Parishioners prepare for popular Pope’s visit

A visit to St Anselm’s and other Catholic churches in Mott Haven showed how the excitement over Pope Francis’s visit to New York City is spreading through the neighborhood.

Pastor Antonio Palacios, second from left, at St. Anselm's Church
Pastor Antonio Palacios, second from left, at St. Anselm’s Church, eagerly anticipates meeting Pope Francis at St. Patrick’s Cathedral in Manhattan on Thursday.

Mott Haven faithful eager for first real-life glimpse of Pope Francis

Wilfredo Vandespool is 76 years old, but when he heard his number called, he sprinted toward the altar of St. Anselm’s Church on Tinton Avenue with the vigor of a teenager. The packed crowd that surrounded him at the Spanish-language Mass burst into thunderous applause. Vandespool clutched the coupon in his hand, realizing he had just reached a new milestone in his life. He was going to see the pope.

“I’m so happy. I’ve been waiting for this opportunity for six months,” Vandespool said.

Sunday the church gave away 35 golden lottery tickets for the pope’s Mass in Madison Square Garden on Friday.

The mood was celebratory. Organ music and the high notes of operatic singers soared to the domed ceiling of St. Anselm’s, reverberating through its richly frescoed interiors and stained glass windows.

While Manhattan will get all the attention this week, the South Bronx promises to buzz with activity too. At St. Anselm’s, there will be rosaries, meetings and screenings of the pope’s visit for parishioners unable to travel to Manhattan.

A visit to St Anselm’s and other Catholic churches in Mott Haven showed how the excitement over Pope Francis’s visit to New York City is spreading through the neighborhood.

At St. Rita of Cascia Parish on College Avenue, a painted image of the Virgin Mary welcomes parishioners. Here, the pope’s visit has brought hope to Catholics, whose numbers have been decreasing.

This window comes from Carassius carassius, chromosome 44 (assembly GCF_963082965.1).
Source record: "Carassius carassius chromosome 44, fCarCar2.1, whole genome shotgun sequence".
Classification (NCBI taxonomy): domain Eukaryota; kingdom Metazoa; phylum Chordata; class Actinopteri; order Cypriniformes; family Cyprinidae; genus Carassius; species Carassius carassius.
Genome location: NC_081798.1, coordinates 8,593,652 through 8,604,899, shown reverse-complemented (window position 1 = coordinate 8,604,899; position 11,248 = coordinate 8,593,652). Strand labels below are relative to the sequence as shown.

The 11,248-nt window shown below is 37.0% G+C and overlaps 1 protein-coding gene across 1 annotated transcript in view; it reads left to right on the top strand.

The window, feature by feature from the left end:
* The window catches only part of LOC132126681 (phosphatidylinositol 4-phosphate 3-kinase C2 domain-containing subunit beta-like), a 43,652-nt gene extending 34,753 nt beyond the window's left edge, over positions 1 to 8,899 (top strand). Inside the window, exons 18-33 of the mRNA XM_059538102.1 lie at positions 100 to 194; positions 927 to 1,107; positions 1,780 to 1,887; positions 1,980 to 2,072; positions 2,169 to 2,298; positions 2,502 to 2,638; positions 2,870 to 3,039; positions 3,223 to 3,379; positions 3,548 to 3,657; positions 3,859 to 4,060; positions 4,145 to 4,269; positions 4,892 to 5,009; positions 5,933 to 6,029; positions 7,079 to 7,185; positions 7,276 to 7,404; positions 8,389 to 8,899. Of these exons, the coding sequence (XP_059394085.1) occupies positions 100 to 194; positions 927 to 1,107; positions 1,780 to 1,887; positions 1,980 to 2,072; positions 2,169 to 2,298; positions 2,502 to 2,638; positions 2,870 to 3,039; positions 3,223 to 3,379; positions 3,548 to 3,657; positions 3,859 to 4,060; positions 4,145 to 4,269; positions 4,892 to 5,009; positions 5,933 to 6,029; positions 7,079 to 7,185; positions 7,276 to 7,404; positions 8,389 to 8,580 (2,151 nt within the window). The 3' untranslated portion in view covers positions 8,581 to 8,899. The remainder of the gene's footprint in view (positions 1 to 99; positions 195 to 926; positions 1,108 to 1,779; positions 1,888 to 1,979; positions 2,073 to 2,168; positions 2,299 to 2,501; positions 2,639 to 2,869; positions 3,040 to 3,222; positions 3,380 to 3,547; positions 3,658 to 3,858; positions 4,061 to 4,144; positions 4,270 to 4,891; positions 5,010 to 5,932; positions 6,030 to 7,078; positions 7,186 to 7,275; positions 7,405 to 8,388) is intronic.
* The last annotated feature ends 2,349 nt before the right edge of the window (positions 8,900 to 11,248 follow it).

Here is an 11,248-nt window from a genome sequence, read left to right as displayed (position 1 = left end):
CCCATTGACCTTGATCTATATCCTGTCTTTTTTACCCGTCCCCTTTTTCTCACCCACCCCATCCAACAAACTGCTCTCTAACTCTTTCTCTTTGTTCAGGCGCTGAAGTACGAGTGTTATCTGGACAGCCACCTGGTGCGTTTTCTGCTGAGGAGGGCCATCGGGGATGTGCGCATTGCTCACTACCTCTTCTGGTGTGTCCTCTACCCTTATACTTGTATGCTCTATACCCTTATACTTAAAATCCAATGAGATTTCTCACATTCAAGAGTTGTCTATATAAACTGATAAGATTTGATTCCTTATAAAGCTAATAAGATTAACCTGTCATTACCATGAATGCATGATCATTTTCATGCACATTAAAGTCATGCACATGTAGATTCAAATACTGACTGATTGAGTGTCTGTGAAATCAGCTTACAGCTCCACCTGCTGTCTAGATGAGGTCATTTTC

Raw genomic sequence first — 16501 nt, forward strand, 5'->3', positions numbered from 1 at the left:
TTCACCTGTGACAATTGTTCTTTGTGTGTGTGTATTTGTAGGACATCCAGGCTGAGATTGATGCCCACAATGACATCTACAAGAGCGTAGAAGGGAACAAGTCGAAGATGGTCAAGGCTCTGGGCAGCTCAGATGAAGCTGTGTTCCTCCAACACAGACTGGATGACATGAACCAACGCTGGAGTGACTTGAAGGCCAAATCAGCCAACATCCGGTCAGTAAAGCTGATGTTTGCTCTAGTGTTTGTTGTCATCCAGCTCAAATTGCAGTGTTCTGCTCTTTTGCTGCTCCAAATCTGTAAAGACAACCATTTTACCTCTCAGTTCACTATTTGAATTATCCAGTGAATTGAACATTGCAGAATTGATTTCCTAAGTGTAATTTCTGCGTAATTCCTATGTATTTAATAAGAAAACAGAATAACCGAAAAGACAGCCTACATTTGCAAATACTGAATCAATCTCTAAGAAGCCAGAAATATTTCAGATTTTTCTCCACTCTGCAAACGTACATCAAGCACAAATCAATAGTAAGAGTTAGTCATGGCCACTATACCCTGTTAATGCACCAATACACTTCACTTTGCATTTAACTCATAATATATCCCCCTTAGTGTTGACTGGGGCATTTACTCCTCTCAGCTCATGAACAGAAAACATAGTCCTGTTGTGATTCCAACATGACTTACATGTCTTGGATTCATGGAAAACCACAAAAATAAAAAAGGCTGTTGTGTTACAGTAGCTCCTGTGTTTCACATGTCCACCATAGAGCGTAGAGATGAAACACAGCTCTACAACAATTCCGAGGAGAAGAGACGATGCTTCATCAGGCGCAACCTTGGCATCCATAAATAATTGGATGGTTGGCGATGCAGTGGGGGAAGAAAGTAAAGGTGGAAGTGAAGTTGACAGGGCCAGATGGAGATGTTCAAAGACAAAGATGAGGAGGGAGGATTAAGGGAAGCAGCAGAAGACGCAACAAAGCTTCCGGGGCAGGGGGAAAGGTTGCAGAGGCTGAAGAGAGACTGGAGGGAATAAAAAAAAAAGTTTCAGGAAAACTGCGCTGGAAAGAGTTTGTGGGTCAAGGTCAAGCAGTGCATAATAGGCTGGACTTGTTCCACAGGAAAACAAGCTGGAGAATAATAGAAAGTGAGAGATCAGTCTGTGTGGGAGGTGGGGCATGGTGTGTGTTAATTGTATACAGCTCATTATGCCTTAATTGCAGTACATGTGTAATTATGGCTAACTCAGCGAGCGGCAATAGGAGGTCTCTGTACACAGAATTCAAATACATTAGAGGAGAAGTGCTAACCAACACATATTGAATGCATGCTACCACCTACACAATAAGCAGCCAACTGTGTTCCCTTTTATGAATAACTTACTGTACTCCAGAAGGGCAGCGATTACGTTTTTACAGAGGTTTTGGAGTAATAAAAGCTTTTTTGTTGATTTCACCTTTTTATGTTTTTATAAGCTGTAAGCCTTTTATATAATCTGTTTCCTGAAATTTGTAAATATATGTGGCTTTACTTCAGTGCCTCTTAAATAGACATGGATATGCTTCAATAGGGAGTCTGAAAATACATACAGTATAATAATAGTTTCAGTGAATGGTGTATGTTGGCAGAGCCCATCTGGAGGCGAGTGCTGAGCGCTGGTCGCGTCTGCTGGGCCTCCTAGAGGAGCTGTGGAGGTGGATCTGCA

”He is trying to bring the young generations back,” said Soto Aoreo, the sacristan at the church, who has lived in the neighborhood since 1951. “And that is what we need: that they come to the church, to pray more, to understand each other, and in that way we do not have so much crime.”

At the other end of Mott Haven, the bells of St. Jerome’s Church on Alexander Avenue tolled to mark the end of the 10:30 a.m. Mass. Dalys Carranza, 59, emerged from the church. Like many others she had signed up online to get tickets for Friday’s papal motorcade in Central Park, where the pope will meet and greet New Yorkers. Three days ago she received an email awarding her two tickets. But that has put her in a dilemma.

Wolfredo Vandespool posing with his golden ticket to attend Pope Francis’ Mass at Madison Square Garden on Friday, September 25th.
Wilfredo Vandespool posing with his golden ticket to attend Pope Francis’ Mass at Madison Square Garden on Friday, September 25th.

“I have to choose someone to go with me, because I have two tickets,” Carranza said. “But there are too many people who want to go, so I don’t know who to pick. I guess I will have to do a raffle or something.”

Carranza works as a house cleaner, but her boss has given her Friday off to see the pope. She wants to be at Central Park at 11 to be one of the first in line. For her, Pope Francis is more than a religious leader.

“I feel that he is the chosen one from God. He has a special gift and he wants to share it with us,” Carranza said. “It is going to be exciting to meet him and get a blessing, because I know it will be a blessing for everybody.”

Demand for the motorcade tickets has been so great that they are no longer available, according to nyc.gov. One of the parishioners who did not get a ticket was Olimpia Veldazquez, 75, who works as a volunteer at St. Jerome.

“If I had the tickets I would pray and say, ‘Thank you God, thank you!’ Because I really want to go,” she said. Asked what she wanted to say to the pope if she had the chance to meet him, tears came to her eyes. “I don’t know. It would be too much for me. Maybe I would be quiet, maybe I would cry, maybe I would hug him. I don’t know.”

Antonio Palacios, pastor at St. Anselm’s, gets to actually meet the pope at St. Patrick’s Cathedral.

“We will ask for graces to be given to the churches that have been closed,” said the pastor, expressing his deepest concerns about 60 churches – including St. Roch in Mott Haven – that have been shut down in the archdiocese’s reorganization plan.

“We will ask the pope if it’s possible to help these churches because there are many families suffering,” he said. “People who are old, who have been a part of their church for 40 to 50 years, find that their church is closed. It is painful for them.”

The pope arrives on Thursday and leaves New York City for Philadelphia on Saturday morning.

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